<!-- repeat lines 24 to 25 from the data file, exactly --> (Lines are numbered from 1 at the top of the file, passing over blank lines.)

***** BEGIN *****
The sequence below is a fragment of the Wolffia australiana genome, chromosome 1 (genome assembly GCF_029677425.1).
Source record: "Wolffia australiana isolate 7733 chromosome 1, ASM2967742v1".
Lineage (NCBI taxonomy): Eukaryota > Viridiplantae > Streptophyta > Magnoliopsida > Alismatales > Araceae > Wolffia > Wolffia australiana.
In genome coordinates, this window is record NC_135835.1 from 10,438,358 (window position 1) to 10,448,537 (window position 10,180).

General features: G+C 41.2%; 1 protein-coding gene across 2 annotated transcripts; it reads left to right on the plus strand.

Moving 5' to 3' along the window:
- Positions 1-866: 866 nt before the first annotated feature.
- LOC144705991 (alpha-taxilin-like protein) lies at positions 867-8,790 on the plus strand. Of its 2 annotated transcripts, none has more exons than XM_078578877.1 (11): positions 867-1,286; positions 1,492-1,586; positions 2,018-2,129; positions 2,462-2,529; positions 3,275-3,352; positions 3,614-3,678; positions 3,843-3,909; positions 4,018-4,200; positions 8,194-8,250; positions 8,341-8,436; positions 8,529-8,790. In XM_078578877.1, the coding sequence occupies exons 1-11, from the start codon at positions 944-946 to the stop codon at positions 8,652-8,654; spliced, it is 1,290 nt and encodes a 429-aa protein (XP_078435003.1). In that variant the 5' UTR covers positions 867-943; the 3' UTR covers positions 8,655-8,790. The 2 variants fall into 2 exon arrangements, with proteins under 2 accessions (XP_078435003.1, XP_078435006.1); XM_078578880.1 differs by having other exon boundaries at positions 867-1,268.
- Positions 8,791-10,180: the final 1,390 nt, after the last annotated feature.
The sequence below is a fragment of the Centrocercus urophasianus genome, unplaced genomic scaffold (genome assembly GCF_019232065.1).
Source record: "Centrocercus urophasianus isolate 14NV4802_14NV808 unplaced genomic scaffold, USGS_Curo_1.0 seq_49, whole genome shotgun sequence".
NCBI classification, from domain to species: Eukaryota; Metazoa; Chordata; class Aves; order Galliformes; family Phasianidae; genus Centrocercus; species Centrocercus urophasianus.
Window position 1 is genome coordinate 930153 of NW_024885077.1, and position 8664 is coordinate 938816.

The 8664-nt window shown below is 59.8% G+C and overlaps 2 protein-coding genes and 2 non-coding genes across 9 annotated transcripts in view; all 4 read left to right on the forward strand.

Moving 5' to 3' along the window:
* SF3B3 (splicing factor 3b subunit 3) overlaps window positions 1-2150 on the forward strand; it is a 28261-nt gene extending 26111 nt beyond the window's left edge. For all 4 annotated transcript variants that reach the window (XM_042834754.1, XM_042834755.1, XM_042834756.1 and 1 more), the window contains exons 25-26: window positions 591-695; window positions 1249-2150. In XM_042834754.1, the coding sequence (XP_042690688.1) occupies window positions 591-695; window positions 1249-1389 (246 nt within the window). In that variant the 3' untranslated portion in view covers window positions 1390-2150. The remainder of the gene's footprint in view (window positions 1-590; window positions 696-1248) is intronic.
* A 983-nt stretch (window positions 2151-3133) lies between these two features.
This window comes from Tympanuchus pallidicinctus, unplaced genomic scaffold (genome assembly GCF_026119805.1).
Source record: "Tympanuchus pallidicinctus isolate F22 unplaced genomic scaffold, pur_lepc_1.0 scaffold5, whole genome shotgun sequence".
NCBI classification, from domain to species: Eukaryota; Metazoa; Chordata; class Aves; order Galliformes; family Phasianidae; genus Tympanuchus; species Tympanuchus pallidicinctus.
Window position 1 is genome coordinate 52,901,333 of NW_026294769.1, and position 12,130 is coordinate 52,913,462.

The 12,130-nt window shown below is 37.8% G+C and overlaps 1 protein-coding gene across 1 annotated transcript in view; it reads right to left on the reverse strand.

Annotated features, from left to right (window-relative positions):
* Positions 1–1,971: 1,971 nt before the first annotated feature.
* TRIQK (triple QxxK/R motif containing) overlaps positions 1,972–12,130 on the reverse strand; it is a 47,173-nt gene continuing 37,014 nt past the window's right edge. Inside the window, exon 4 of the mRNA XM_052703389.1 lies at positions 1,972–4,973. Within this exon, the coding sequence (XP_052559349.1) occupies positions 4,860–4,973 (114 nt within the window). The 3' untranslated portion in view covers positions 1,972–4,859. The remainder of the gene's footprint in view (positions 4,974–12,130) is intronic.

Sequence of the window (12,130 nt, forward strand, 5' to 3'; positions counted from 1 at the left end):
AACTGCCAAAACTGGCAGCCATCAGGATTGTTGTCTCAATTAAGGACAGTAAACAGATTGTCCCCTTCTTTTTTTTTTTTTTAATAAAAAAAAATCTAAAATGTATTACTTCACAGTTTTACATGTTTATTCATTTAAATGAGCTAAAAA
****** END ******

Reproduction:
* Positions 1–1,971: 1,971 nt before the first annotated feature.
* TRIQK (triple QxxK/R motif containing) overlaps positions 1,972–12,130 on the reverse strand; it is a 47,173-nt gene continuing 37,014 nt past the window's right edge. Inside the window, exon 4 of the mRNA XM_052703389.1 lies at positions 1,972–4,973. Within this exon, the coding sequence (XP_052559349.1) occupies positions 4,860–4,973 (114 nt within the window). The 3' untranslated portion in view covers positions 1,972–4,859. The remainder of the gene's footprint in view (positions 4,974–12,130) is intronic.